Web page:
Vultures have been much-maligned in popular culture as harbingers of death and disease. However quite the opposite is true. The very presence of vultures is the sign of a healthy ecosystem and the scavenging function they perform helps to prevent the spread of disease.
Populations of vultures face a number of risks. The poisoning of carcasses can kill hundreds of vultures at a single site, often as collateral damage. Many vultures are threatened by collision with electrical infrastructure or the inability to extricate themselves from farm reservoirs. Others are targeted for poaching outright and their parts used in traditional medicine. Some traditional healers prescribe the use of vulture parts for clairvoyant purposes – the rationale is that a bird that flies so high must be able to see into the future.
Because of these and other threats, several African vulture species are now classified by the IUCN as Endangered or Critically Endangered. The Cape Vulture is one of them, with just 9,400 mature individuals said to remain, and located across a much-diminished range.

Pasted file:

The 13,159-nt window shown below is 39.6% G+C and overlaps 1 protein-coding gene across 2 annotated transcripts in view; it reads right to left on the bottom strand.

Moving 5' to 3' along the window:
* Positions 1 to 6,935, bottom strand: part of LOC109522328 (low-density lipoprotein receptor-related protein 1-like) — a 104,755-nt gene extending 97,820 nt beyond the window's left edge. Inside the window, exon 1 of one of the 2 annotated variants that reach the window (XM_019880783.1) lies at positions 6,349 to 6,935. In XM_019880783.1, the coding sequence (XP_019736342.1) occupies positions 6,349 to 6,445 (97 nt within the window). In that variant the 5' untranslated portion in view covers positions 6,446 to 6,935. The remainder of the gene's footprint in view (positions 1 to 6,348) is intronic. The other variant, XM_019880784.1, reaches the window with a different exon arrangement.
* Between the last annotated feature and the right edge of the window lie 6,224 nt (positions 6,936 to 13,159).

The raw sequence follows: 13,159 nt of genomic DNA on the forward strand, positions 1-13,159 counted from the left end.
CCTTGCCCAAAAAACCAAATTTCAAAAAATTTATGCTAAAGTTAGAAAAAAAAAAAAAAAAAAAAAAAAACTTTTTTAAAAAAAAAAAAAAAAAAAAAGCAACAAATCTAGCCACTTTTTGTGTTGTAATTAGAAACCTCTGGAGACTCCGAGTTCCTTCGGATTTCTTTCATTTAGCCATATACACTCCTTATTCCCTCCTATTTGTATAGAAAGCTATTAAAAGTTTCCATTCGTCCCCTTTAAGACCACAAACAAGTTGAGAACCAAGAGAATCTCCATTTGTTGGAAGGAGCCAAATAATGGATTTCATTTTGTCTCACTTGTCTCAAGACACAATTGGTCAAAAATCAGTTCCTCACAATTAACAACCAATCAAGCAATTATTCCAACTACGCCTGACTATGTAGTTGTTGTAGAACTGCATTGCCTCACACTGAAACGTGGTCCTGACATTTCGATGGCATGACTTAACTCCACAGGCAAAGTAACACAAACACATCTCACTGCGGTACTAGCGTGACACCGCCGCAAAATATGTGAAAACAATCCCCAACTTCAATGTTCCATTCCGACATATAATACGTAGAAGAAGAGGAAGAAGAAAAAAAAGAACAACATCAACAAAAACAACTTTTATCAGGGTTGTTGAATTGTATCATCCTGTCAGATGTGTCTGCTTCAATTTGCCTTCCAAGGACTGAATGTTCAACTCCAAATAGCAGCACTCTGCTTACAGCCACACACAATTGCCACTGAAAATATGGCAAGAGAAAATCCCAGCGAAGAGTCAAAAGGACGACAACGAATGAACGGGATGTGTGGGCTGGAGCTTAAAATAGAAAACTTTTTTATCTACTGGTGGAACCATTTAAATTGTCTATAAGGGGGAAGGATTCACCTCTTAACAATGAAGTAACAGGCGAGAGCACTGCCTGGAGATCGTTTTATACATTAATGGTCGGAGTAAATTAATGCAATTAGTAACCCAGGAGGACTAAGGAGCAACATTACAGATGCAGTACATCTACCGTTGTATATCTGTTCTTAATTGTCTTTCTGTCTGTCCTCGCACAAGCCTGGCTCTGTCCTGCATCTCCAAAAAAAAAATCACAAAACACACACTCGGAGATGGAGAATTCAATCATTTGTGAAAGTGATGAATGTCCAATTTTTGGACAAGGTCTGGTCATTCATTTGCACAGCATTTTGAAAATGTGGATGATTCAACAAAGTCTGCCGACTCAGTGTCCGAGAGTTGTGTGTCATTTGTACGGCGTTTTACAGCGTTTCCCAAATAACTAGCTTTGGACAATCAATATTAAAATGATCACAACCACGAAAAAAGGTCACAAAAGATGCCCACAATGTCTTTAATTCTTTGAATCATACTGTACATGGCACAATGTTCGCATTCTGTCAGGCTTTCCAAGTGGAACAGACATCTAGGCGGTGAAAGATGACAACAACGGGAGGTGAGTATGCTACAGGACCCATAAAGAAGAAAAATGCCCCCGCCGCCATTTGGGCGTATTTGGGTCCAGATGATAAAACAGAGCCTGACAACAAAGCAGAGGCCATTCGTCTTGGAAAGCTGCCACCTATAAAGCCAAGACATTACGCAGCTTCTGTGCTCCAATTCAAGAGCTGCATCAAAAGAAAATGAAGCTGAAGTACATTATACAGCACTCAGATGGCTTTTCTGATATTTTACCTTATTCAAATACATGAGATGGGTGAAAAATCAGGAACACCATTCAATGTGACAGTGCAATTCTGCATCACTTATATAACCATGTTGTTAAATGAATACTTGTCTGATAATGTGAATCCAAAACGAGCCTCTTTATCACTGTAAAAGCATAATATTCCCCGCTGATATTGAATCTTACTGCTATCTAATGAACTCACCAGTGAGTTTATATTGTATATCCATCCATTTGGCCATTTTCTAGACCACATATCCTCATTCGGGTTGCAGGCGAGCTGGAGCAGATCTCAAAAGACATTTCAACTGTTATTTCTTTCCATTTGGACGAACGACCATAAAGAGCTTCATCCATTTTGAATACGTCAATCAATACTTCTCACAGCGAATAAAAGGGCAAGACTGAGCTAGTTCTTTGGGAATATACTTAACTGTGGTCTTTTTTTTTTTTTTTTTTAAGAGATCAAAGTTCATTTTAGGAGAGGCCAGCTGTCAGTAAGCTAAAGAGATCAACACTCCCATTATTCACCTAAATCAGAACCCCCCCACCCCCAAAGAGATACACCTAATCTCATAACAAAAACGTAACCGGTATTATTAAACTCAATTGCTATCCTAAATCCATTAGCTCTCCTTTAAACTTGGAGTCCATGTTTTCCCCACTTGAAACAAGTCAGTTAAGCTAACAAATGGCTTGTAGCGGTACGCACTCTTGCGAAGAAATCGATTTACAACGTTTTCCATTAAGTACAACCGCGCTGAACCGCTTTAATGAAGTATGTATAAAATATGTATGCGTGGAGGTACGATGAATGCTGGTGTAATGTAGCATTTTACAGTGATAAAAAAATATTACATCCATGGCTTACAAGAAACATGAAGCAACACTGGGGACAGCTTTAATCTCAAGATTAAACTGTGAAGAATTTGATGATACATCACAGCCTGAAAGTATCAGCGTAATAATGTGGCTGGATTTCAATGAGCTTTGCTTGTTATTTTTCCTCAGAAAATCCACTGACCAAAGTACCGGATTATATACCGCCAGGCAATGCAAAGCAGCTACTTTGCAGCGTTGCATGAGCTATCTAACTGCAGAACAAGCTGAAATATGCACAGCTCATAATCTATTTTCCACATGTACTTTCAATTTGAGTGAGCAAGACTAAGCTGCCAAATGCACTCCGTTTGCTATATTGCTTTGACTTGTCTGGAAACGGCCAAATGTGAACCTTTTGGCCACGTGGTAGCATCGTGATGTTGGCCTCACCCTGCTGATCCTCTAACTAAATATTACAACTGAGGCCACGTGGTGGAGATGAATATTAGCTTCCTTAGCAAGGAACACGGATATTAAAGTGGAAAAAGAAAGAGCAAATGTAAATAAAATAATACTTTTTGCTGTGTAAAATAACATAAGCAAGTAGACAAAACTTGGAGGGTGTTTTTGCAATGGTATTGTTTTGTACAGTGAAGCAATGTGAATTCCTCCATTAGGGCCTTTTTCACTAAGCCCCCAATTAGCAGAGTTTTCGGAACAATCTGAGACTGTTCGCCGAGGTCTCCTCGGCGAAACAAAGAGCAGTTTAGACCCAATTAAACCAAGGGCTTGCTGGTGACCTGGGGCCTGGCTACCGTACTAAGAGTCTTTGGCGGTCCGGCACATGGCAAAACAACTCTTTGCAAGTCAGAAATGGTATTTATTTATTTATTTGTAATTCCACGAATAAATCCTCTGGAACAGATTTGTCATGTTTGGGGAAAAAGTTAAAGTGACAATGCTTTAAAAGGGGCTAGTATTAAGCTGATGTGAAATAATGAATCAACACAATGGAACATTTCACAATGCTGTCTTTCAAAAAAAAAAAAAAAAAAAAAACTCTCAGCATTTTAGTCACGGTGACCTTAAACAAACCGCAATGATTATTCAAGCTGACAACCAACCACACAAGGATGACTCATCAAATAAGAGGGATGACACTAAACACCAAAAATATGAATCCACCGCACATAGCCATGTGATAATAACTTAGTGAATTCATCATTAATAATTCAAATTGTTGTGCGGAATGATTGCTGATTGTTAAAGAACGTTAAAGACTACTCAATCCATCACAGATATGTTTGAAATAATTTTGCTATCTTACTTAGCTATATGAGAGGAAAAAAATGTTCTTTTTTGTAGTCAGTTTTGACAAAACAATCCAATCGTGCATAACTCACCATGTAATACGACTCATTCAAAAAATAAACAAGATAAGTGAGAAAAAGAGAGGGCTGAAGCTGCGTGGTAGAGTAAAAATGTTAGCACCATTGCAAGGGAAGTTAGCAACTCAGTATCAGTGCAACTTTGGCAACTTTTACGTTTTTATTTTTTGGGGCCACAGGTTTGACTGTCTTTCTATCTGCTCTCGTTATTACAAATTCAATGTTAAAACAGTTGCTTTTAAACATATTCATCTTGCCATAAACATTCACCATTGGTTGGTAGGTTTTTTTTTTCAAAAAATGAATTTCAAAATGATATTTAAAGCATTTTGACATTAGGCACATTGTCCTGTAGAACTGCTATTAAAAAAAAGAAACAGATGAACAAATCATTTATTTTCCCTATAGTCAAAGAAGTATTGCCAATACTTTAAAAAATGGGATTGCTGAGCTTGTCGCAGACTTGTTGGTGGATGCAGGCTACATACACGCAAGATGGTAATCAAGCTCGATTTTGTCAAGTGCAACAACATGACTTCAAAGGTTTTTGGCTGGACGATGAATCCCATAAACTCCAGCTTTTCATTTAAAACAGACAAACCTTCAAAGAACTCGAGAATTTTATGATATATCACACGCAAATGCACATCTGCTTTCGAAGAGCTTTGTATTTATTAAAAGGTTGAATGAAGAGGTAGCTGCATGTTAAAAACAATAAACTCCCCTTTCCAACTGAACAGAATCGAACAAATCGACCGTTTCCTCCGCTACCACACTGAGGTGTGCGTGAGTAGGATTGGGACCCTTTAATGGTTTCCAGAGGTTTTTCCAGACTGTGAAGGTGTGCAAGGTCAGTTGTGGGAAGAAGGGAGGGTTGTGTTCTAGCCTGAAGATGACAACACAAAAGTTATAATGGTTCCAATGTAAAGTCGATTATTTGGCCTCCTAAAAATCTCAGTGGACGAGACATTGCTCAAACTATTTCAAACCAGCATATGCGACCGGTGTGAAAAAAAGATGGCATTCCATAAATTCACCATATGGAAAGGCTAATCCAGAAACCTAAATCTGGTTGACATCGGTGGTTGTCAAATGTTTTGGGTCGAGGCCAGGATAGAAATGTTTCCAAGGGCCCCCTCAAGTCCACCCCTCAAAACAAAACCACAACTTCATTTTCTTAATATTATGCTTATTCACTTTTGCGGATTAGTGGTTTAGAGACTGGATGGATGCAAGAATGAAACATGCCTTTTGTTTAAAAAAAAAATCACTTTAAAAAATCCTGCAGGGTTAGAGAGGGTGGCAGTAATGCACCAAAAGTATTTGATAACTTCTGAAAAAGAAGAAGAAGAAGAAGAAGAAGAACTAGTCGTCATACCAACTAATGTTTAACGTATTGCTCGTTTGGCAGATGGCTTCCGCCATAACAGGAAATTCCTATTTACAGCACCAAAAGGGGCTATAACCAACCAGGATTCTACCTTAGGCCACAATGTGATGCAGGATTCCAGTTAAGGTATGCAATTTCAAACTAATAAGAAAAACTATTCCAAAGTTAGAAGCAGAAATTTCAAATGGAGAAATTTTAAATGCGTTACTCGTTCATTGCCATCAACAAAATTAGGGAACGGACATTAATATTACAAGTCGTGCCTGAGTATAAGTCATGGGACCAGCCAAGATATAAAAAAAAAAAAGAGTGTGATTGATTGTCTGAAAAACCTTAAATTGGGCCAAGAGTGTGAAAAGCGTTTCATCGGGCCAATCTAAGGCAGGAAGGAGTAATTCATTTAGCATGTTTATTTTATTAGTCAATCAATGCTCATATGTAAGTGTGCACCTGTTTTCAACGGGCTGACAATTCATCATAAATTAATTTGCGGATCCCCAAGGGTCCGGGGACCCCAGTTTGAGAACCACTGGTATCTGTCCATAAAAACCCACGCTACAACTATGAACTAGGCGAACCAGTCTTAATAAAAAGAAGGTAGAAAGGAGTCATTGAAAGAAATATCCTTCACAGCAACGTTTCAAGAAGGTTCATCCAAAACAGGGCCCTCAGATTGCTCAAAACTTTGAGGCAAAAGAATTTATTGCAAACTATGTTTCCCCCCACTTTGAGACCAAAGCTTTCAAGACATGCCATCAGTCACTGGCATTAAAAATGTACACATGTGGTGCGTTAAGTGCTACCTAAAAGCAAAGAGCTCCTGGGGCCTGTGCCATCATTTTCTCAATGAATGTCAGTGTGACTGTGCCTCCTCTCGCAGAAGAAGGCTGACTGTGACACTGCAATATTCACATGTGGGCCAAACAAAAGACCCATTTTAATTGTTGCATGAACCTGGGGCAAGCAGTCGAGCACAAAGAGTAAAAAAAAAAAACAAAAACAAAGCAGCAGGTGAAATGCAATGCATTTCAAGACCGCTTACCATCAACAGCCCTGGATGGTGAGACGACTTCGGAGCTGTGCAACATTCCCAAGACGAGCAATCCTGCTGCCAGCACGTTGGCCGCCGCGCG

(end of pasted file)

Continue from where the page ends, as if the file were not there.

Over the years we have witnessed the return of several migrant Cape Vultures to feed on carcasses left by Samara’s predators, but these meagre numbers are a far cry from the populations of old, when vultures were said to nest and perhaps even breed on the rocky caps of the Karoo mountains. One of the mountains on Samara is even called Aasvoelberg – ‘Vulture Mountain’ in Afrikaans.
In order to recover these populations, interventions are required to provide safe areas in which vultures can thrive. Samara is proud to be a part of the recently-launched Karoo Vulture Safe Zone, an initiative by the Endangered Wildlife Trust in conjunction with SANParks and BirdLife South Africa. This programme hopes to encourage vultures to return to the region by eliminating the threats they face across the landscape, whether in a protected area or on farmland.